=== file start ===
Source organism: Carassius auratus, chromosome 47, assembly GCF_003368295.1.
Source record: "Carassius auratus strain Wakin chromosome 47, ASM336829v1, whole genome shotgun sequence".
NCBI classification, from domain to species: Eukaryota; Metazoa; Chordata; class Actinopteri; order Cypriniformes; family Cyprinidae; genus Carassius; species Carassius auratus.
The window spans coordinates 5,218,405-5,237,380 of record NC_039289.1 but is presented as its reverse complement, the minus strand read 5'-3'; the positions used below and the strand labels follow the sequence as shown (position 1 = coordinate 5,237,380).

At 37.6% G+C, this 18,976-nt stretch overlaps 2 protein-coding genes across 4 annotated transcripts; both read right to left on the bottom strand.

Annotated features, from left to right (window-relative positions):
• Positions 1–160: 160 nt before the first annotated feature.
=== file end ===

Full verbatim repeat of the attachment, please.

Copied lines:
Source organism: Carassius auratus, chromosome 47, assembly GCF_003368295.1.
Source record: "Carassius auratus strain Wakin chromosome 47, ASM336829v1, whole genome shotgun sequence".
NCBI classification, from domain to species: Eukaryota; Metazoa; Chordata; class Actinopteri; order Cypriniformes; family Cyprinidae; genus Carassius; species Carassius auratus.
The window spans coordinates 5,218,405-5,237,380 of record NC_039289.1 but is presented as its reverse complement, the minus strand read 5'-3'; the positions used below and the strand labels follow the sequence as shown (position 1 = coordinate 5,237,380).

At 37.6% G+C, this 18,976-nt stretch overlaps 2 protein-coding genes across 4 annotated transcripts; both read right to left on the bottom strand.

Annotated features, from left to right (window-relative positions):
• Positions 1–160: 160 nt before the first annotated feature.